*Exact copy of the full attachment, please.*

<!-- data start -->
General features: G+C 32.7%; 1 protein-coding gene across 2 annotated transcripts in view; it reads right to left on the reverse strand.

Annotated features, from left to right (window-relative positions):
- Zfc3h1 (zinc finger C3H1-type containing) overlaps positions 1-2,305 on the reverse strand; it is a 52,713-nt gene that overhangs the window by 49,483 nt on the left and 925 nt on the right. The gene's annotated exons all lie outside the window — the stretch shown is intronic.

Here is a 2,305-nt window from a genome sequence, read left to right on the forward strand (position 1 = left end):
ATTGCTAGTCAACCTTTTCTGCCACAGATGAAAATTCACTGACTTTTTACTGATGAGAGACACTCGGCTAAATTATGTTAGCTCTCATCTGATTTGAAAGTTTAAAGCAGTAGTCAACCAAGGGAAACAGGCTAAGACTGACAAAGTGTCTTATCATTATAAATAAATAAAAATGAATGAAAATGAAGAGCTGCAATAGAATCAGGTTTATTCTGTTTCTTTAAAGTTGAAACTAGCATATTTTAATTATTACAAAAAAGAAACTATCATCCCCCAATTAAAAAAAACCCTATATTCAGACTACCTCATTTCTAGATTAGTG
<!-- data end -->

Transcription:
General features: G+C 32.7%; 1 protein-coding gene across 2 annotated transcripts in view; it reads right to left on the reverse strand.

Annotated features, from left to right (window-relative positions):
- Zfc3h1 (zinc finger C3H1-type containing) overlaps positions 1-2,305 on the reverse strand; it is a 52,713-nt gene that overhangs the window by 49,483 nt on the left and 925 nt on the right. The gene's annotated exons all lie outside the window — the stretch shown is intronic.

Here is a 2,305-nt window from a genome sequence, read left to right on the forward strand (position 1 = left end):
ATTGCTAGTCAACCTTTTCTGCCACAGATGAAAATTCACTGACTTTTTACTGATGAGAGACACTCGGCTAAATTATGTTAGCTCTCATCTGATTTGAAAGTTTAAAGCAGTAGTCAACCAAGGGAAACAGGCTAAGACTGACAAAGTGTCTTATCATTATAAATAAATAAAAATGAATGAAAATGAAGAGCTGCAATAGAATCAGGTTTATTCTGTTTCTTTAAAGTTGAAACTAGCATATTTTAATTATTACAAAAAAGAAACTATCATCCCCCAATTAAAAAAAACCCTATATTCAGACTACCTCATTTCTAGATTAGTG